Social Mood Conference | Socionomics Foundation

By Robert Folsom
December 20, 2011

“Are Men Finished?” was the topic of NPR’s recent, 50-minute Intelligence Squared debate. If nothing else, the question itself implies that now is a better time than usual to be a woman.

But is that really true? And if so, isn’t the obvious next question, “Why?”

First let’s consider the “really true” question via this handful of more-than-anecdotes:

  • The appointment of Virginia Rometty as CEO of IBM (effective Jan. 1, 2012). Her resume makes it clear that Rometty has earned the appointment, yet the fact remains that she will be the first female to reach the top spot at IBM. Rometty’s ascendance is part of a developing and literally larger story: Women are poised to occupy a record number of CEO positions among Fortune 500 companies in 2012 (New York Times).
  • ABC “aggressively promoting” the January 2012 launch of its prime-time series, Work It, about two men who cross-dress to land jobs. If that storyline isn’t commentary enough, the series will air in the time slot that formerly belonged to Man Up, a show about three immature guys who aspired to grow up and “find their manhood.” Man Up’s ratings were so poor that ABC ditched it with several episodes shot, produced and unaired.
  • Europe’s debt crisis, part of the daily news for months. One woman has been at the forefront of managing the mess: Angela Merkel. She is Germany’s first female Chancellor, and recently was voted the “most influential woman in the world.” Merkel contrasts her male fellow European heads-of-state, who variously have been portrayed as ineffective, unserious and inadequate to their tasks. Forbes reports that Merkel’s approval ratings in France exceed those of the French President, Nicolas Sarkozy.
  • Resurgent interest in former (and only female) British Prime Minister Margaret Thatcher. She became a bull market figure in the 1980s, though the deep pessimism of the 1970s had helped her win office in 1979. An op-ed piece earlier this month in The New York Times pined for Thatcher, calling her “…a tough, adversarial leader. She was never liked, even by those who supported her policies, and she was hated by those who opposed her. Yet her political style may be just what Britain needs right now.” New Year’s Eve weekend will see the release of The Iron Lady, a big-screen biography of Thatcher: The lead role went to Hollywood’s most accomplished living actress, Meryl Streep.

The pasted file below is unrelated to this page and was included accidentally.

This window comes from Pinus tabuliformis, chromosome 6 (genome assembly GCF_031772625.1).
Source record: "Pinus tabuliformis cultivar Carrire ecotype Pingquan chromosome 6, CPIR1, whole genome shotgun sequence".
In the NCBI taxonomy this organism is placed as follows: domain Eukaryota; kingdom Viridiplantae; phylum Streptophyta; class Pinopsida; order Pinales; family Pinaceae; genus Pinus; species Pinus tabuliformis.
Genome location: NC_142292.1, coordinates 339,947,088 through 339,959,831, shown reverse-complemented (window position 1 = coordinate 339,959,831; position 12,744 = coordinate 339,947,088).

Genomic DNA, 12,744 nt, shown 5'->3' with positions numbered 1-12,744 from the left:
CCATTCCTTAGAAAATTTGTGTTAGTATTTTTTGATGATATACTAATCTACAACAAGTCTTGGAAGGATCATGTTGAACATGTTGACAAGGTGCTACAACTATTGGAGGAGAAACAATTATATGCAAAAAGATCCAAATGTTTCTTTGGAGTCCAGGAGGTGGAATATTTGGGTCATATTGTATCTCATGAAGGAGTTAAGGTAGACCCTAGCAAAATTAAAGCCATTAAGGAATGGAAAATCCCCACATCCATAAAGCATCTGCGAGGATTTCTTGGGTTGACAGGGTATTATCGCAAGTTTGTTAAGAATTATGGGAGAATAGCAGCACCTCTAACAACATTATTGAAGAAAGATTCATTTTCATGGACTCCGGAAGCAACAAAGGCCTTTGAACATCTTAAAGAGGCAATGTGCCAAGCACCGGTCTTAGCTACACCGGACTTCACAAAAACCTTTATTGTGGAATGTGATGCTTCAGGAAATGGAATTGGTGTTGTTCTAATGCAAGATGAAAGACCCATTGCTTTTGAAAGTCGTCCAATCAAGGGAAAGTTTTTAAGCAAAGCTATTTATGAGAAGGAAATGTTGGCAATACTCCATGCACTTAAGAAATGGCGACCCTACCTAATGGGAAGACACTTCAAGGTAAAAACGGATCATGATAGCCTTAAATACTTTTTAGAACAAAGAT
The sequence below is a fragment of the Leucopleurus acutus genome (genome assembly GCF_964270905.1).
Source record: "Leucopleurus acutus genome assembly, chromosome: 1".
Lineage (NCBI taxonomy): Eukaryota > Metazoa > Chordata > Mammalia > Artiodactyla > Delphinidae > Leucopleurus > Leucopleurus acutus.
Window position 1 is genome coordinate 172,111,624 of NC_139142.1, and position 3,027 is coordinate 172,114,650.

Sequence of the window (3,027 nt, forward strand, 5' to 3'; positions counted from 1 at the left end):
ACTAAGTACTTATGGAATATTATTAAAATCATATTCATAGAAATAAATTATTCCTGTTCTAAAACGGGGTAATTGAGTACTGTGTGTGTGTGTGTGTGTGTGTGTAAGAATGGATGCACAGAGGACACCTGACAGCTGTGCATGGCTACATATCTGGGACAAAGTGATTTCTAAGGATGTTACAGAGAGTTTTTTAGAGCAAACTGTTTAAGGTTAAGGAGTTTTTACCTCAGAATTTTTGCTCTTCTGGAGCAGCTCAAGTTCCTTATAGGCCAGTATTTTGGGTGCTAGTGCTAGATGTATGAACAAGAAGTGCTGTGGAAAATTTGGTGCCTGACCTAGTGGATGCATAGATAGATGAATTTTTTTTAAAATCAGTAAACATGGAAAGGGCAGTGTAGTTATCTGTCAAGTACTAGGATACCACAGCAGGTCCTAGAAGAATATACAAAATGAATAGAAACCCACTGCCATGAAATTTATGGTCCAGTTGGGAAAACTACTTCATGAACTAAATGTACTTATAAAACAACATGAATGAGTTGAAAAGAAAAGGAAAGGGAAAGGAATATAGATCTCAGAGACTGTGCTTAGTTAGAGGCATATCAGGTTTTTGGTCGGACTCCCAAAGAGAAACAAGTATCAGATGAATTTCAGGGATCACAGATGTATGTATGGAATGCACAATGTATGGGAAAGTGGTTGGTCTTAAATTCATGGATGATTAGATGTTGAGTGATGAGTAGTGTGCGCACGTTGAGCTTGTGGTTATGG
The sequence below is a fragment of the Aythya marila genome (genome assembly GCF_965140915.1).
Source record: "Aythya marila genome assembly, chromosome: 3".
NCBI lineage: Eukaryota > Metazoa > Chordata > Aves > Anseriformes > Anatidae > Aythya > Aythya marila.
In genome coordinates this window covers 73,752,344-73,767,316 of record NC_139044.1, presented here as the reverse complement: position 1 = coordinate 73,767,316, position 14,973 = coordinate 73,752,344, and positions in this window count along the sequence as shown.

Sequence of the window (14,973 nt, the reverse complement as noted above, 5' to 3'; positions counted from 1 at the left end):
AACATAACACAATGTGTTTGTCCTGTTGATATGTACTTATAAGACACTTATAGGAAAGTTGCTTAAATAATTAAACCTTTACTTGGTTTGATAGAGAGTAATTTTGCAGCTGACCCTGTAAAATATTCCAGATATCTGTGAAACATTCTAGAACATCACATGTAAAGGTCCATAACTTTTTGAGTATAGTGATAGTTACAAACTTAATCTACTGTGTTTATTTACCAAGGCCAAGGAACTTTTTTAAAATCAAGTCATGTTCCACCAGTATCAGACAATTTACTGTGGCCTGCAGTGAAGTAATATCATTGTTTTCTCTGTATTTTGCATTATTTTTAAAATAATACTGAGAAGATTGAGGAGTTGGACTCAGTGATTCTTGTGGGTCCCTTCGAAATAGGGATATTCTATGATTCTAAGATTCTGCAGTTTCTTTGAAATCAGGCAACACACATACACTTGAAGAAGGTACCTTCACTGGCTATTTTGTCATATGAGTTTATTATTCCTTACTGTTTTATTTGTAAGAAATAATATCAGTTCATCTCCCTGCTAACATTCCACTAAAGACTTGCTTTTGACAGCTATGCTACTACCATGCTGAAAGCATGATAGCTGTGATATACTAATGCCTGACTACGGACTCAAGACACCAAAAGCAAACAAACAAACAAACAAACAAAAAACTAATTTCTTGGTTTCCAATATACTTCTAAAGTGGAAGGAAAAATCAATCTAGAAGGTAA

So are men finished? Well, “finished” is a loaded word. A more nuanced description is that in a period of negative social mood, the public looks favorably on women as non-traditional leaders. The April 2007 Elliott Wave Theorist explained:

Women benefit from the general call for change that attends bear market periods. Since men are traditionally both the source and the symbols of power during booms, their authority is frequently stripped in the creative destruction that inevitably follows. In their place can arise non-traditional candidates, a group which has historically included women.

As social mood continues to decline — and the economy and markets grow more dire — be on the lookout for examples of what Annie Lennox called, “Sisters doin’ it…themselves.”

There’s a lot more to say about how socionomics can help you make sense of what’s driving the tends in politics, culture, finance and beyond. Put the method to work for yourself: Begin by following the link to our recent article, “To Apply Socionomics Properly, Follow These Principles.”